Somehow, this law and what it represents has become a marker for the future of this place. A line has been drawn in the sand. Its for what kind of Arizona this will be now and in the future. And I don't know about you, but I don't think I want to place it all in the hands of a judge. We don't want half injunctions of an immoral law, we need full justice for our community. All these characters have a role in the outcome, but so do you. Where do you stand? It is a question we must all answer. No matter how much we can afford to contribute to the outcome. Just think - What if everyone who opposes this bill took decisive action to oppose and undermine it? What would that look like?

One of the civil and human rights issue of our time has landed on the doorstep of Arizona. It matters here, and it matters in many other places. It will be determined here and in many other places. July 29th is just one day, but it is key in sending a message of what is to come. Is it that the vision of Jan Brewer, Russell Pearce and Joe Arpaio that will prevail? Or is it the other Arizona, the Arizona you and I know that will prevail? Will it be an Arizona that has room for you, your children, your family? The questions will only be answered by our actions.
If you have ideas on this, or want more information on what's happening this week, hit me up. Un abrazo, marisa

UPDATE: Judge Susan Bolton has issued her ruling on SB1070.
What is moving forward:
-- It will be illegal to solicit work on streetcorners (directly impacting day-laborers)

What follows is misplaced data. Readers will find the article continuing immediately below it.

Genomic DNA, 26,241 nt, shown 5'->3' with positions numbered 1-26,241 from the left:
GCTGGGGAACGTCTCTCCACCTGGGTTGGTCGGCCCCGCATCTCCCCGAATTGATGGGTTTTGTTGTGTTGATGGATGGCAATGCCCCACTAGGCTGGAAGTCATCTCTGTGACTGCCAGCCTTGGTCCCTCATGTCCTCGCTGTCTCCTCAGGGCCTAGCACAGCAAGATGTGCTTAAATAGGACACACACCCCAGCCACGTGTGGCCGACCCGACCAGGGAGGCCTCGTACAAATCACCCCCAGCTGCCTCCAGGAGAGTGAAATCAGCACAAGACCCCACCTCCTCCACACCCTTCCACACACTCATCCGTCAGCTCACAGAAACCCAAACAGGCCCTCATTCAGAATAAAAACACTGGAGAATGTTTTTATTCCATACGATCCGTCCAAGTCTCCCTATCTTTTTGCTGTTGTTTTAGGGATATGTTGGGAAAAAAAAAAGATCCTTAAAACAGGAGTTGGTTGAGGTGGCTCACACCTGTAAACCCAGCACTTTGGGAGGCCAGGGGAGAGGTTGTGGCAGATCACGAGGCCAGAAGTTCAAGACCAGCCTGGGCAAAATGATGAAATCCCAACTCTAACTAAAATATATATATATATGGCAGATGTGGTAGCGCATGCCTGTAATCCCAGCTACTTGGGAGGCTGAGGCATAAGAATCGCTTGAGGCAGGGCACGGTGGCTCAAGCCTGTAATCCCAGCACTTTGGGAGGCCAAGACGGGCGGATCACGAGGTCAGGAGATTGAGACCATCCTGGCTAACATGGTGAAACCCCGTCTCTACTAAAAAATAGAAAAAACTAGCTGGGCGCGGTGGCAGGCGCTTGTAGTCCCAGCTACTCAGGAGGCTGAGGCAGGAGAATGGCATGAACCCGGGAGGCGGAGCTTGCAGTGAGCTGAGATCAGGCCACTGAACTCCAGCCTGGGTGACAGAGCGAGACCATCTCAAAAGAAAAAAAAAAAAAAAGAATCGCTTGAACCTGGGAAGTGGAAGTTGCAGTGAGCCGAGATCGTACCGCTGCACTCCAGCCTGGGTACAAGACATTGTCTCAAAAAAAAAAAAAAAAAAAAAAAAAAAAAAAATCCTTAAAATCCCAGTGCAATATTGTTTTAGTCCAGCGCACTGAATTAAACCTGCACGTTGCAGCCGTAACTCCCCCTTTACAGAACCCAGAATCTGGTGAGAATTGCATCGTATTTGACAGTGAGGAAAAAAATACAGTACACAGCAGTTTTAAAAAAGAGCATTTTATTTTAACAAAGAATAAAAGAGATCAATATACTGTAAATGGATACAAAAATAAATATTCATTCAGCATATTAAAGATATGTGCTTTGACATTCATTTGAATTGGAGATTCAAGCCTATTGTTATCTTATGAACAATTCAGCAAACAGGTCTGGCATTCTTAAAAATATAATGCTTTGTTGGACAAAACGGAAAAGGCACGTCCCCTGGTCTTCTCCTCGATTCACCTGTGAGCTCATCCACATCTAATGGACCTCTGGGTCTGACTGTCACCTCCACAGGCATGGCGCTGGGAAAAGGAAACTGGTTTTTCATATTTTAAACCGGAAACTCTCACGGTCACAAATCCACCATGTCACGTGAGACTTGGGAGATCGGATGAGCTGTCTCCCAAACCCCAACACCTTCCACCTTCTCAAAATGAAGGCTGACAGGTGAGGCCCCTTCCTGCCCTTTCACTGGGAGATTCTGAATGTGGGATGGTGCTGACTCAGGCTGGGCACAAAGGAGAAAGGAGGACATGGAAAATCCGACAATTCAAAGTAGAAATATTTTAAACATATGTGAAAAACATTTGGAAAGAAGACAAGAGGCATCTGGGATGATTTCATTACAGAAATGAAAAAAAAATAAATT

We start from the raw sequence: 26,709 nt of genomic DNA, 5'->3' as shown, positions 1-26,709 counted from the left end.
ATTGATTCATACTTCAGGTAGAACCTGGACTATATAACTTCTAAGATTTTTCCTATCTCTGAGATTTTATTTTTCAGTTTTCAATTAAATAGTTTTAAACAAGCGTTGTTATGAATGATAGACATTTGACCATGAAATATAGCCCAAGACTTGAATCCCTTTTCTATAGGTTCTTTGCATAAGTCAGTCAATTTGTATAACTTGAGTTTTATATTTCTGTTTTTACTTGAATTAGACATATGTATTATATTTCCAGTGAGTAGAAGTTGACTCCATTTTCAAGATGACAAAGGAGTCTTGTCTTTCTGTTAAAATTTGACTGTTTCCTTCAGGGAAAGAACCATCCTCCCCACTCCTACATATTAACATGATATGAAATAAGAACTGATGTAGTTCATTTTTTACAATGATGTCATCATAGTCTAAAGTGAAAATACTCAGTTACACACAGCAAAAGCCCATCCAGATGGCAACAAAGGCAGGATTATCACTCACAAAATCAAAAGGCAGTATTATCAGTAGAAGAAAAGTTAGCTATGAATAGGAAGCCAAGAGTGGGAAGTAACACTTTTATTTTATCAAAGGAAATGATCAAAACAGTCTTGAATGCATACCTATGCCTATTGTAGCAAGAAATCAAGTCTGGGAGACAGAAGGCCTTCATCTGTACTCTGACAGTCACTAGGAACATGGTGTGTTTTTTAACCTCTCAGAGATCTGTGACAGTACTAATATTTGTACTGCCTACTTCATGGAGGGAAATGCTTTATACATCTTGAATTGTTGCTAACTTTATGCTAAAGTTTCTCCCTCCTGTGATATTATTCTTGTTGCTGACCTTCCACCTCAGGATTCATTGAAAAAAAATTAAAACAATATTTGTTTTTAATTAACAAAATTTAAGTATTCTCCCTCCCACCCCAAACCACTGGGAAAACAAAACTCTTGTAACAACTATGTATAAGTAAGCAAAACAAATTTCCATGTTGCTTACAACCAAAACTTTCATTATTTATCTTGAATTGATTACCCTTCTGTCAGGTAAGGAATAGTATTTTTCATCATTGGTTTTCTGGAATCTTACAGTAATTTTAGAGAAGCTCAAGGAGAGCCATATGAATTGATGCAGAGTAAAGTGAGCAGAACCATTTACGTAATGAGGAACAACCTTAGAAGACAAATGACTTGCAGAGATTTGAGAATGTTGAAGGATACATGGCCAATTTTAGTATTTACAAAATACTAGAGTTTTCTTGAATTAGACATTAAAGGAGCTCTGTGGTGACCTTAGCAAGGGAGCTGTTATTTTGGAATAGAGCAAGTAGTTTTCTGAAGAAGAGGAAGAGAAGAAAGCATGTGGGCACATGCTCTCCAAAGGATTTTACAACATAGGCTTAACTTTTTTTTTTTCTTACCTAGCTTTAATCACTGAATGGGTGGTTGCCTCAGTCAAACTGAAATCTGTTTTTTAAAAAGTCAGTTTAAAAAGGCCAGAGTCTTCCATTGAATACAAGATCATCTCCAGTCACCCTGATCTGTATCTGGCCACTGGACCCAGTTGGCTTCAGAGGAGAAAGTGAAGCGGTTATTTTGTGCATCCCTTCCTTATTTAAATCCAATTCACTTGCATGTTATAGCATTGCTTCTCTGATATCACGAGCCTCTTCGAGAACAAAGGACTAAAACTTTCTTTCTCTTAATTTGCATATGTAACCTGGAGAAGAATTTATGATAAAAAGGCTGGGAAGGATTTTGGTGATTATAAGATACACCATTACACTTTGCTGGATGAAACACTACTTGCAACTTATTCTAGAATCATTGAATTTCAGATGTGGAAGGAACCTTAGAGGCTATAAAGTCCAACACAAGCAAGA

-- It will be illegal to harbor or drive people without documents, making it a state crime and in addition, those person's cars will be confiscated
-- It will be illegal to not enforce immigration law (meaning it bans any type of sanctuary city status)
-- It will be legal to sue state agencies for not enforcing immigration law

What has been TEMPORARILY stopped:
-- Granting police the right to stop question person's status for 'reasonable suspicion' of being undocumented.
-- Requiring people to have their documentation with them at all time.
-- Making it a crime for people without documentation to solicit, apply or perform work (this would've made it a state crime in addition to federal crime)

We are moving forward with mobilizations. We want to convey as much as possible -- that this does not solve the human rights crisis in Arizona. First, this is a temporary stop to the law. Second, several important peices move forward that criminalize our community. Third, ICE Access programs such as 287g and Secure Communities program give local law enforcement license to conduct raids and sweeps.


* NY RTTC-9:30: Middagh Street and Cadman Plaza.